Intel introduced a new wrinkle into the Windows 8 tablet market on Thursday by launching an upgrade of its entry-level Atom chip line best known for (under)powering netbooks. The more powerful but still low-cost Windows 8-compatible microprocessor challenges the need for Windows RT tablets powered by ARM chips.
At the debut of the new Atom processor in San Francisco, a number of Intel's key partners were on hand to show off Windows 8 convertible tablet designs running on the new chip. But while the event provided a peek into at least some of their hardware plans a month or so before Windows 8's launch, most key details - including prices - remained mysteries and the OEMs offered little to distinguish their products from one another.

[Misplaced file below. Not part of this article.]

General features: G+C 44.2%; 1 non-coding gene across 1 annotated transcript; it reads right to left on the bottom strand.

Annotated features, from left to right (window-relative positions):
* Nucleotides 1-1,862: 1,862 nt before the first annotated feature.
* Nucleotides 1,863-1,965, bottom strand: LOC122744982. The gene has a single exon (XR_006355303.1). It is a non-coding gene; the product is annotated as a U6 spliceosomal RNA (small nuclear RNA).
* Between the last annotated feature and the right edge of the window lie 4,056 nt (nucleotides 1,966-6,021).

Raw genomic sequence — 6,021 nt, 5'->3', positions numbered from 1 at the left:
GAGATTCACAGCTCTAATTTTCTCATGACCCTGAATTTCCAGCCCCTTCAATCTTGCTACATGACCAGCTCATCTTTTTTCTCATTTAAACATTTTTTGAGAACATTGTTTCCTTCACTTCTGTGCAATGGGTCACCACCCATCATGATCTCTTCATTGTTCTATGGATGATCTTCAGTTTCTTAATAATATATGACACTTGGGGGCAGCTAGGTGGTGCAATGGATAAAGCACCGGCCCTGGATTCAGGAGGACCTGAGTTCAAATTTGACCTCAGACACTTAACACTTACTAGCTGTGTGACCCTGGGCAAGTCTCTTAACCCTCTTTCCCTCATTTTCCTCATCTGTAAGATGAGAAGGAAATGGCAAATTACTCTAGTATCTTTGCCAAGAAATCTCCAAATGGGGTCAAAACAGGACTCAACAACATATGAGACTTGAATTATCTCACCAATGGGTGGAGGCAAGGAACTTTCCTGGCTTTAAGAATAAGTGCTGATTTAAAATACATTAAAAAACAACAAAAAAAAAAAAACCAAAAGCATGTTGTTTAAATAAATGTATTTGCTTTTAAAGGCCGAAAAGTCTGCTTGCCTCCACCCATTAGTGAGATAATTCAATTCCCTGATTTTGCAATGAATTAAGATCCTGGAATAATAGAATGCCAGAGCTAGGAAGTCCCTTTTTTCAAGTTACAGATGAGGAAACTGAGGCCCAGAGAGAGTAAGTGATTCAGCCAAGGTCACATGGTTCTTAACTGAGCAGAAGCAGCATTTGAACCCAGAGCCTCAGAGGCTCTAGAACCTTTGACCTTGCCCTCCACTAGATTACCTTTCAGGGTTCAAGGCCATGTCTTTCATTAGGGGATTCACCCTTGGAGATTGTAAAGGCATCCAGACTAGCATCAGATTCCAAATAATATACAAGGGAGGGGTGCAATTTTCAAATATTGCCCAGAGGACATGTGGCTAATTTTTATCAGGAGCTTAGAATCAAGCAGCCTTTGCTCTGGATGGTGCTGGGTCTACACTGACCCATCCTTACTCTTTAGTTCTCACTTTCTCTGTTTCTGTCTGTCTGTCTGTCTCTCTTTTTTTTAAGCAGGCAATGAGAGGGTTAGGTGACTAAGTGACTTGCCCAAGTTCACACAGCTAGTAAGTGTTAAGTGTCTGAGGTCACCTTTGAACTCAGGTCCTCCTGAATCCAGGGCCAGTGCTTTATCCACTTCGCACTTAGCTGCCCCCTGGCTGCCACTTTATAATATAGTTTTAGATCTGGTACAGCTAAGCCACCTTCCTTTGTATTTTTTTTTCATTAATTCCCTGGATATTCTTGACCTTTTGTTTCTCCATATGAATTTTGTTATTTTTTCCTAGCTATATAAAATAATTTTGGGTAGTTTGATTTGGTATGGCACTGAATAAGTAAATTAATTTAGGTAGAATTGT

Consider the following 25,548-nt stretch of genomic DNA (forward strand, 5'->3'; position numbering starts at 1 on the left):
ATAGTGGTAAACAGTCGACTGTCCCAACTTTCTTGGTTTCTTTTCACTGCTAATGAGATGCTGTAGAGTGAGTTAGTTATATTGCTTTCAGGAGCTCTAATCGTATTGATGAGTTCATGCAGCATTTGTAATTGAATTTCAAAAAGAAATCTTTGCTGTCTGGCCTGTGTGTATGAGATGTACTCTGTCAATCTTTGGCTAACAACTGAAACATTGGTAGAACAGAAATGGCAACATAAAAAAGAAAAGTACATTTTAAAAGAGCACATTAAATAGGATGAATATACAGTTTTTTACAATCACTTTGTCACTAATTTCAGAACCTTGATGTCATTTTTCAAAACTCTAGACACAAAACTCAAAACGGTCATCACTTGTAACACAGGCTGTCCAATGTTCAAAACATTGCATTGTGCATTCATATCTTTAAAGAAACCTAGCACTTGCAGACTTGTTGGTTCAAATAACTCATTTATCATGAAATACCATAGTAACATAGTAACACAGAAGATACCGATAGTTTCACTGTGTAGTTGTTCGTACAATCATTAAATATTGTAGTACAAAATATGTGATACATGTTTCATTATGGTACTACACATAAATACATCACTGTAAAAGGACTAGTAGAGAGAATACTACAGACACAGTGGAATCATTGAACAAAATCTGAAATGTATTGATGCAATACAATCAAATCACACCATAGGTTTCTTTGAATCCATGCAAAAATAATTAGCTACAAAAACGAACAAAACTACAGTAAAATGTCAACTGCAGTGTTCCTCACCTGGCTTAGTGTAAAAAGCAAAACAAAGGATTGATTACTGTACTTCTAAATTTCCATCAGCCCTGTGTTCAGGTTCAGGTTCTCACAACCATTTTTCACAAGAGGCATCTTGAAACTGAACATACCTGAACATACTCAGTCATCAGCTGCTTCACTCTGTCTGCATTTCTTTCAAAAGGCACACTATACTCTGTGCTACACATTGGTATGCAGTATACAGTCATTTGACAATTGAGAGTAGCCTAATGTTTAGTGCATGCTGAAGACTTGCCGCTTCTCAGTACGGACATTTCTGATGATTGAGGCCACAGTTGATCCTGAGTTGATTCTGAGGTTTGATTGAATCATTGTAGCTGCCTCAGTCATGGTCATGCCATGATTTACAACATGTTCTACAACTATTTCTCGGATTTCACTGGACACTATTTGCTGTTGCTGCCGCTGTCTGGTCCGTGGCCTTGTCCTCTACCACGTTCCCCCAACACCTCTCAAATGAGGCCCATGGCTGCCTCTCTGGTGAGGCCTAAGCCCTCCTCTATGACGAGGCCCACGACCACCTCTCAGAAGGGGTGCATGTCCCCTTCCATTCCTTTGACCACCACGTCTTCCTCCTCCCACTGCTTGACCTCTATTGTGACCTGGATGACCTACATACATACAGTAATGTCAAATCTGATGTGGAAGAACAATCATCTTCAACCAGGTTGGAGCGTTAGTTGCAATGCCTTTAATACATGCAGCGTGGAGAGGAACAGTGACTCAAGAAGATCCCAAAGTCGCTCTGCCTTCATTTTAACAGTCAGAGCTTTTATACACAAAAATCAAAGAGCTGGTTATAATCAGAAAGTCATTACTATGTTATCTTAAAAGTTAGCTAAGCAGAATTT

However, one thing is clear - Intel's Atom processor, once dismissed as an obscure product for netbooks, set-top boxes and other embedded designs, has emerged as a significant force in Intel's product lineup.